Memories of Henh Ly

Memories of Henh Ly
Henh Ly (Henry Lee) first sat down in my 9th grade MYP Modern World History class at
William Fleming in the fall of 2002. I instantly recognized his face as I taught one of his older
brothers, Manh Ly, in the same classroom, the same subject just two years earlier. Like Mahn,
and later Long (his younger brother), Henh approached his schoolwork in a very serious manner,
but unique to Henh was his profound sense of humor and the absolute glow he brought to the
lives he touched.
Henh was not one to follow trends, and although he profoundly respected the land of his
adopted home he never lost sight as to what it meant to be an immigrant to this country.
Although Henh emigrated from Vietnam, he was culturally Chinese. A quiet and bashful young
man when I first met him, by the time he was ready to graduate from the IB programme at
William Fleming he had blossomed into quite the philosopher and comedian. In our Theory of
Knowledge class, Henh spent many moments explaining to me, and to his classmates, how
someone from another culture might view topics such as religion and freedom of speech
differently than those native to the United States. He understood the meaning of freedom, and he
understood how important it was to live one’s principles through navigating the daily
complexities of life.
One difficulty that Henh thought would hold him back from successfully completing the
International Baccalaureate Diploma was his struggle to master his thoughts through writing in
the English language. “I just can’t do it, Ms. Landon”, he would say, “I just don’t think I can
make it all the way through the IB programme”. But, not only did he make it, he graduated
second in his class.
A few days prior to delivering his commencement speech at our spring 2006 graduation
Henh came to me stumped as to what topic he should talk about. All he kept saying over and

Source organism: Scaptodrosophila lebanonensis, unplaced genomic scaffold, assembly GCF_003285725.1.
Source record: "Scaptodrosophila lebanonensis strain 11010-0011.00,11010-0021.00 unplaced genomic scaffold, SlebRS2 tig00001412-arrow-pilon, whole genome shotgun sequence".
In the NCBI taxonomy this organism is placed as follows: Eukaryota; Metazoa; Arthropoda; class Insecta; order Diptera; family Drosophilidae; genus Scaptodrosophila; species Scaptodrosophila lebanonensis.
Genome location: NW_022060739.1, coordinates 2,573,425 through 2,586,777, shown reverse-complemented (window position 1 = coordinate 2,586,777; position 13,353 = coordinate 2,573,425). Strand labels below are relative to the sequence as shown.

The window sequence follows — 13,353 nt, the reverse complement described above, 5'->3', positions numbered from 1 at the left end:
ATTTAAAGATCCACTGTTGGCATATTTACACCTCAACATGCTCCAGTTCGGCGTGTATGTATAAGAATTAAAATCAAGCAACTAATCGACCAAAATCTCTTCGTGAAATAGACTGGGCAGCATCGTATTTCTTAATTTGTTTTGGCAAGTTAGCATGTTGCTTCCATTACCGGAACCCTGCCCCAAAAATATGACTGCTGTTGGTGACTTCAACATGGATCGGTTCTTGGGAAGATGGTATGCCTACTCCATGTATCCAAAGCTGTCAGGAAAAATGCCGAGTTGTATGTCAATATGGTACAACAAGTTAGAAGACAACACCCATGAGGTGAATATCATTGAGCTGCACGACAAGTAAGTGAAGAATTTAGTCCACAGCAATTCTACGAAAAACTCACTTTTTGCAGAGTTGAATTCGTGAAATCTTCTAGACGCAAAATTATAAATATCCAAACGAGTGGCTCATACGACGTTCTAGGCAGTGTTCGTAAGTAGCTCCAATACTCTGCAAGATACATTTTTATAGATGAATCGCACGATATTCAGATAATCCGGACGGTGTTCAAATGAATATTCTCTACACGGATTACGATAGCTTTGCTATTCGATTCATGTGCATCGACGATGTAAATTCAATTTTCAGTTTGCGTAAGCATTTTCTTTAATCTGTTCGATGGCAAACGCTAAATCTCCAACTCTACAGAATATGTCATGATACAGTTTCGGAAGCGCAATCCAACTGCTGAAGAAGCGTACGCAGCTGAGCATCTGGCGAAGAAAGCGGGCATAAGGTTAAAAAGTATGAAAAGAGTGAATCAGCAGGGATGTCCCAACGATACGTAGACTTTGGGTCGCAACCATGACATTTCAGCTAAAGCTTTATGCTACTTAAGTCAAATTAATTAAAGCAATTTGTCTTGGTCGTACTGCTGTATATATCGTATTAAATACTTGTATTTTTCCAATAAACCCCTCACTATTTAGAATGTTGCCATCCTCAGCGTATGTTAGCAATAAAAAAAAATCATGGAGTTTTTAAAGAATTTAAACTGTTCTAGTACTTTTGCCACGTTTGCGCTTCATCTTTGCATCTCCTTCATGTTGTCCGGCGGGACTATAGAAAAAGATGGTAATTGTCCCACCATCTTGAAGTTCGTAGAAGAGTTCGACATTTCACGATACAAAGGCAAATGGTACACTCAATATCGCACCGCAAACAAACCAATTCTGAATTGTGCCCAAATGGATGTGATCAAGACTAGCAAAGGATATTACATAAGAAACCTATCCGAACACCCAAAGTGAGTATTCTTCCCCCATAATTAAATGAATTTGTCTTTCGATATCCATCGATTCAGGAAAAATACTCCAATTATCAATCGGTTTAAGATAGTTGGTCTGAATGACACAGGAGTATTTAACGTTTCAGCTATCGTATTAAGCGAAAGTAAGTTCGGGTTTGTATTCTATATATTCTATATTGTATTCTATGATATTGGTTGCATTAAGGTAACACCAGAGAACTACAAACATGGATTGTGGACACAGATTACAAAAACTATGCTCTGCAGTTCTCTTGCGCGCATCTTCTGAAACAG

over was “Ms. Landon, what will I talk about? I don’t know what I have to say”! I looked at
him and said “Remember what your biggest fear was in the ninth grade? You said you would
never make it through the IB, but look at you, not only have you made it through with flying
colors, you also just became an American citizen! Speak about your hopes, your fears, and what
your journey might mean to others who are struggling to be understood in a new land”. He
thanked me for the idea, and quietly left.
On the day of graduation, Henh walked up to me and handed me a beautiful card in
which he thanked me for always believing in him even when he did not. I always get emotional
when I watch my kids walking across the stage, hoping and praying that I made some small
difference in their young lives. When Henh got up and delivered his speech, the tears began to
flow down my cheeks because I realized that he truly did realize his story was worth being told.
He had not only learned how to master his thoughts in English, he had learned just how
important his life journey was to others just like himself…
Henh’s family, friends, and teachers will always remember him as that silly little “spastic
dude” he liked to refer to himself as being, but more importantly we will remember the laughter,
the joy, the beautiful origami he created, and the memories of a young man who realized his own
American dream….
Note about the Author
Katrina Landon is a nationally certified teacher at William Fleming High School and serves as its
IB coordinator. She will be leaving Fleming at the end of this school year after 15 years of
service in order to complete her PhD in education at Virginia Tech. She will be accepting Henry
Lee’s posthumous degree in engineering at commencement services on Saturday.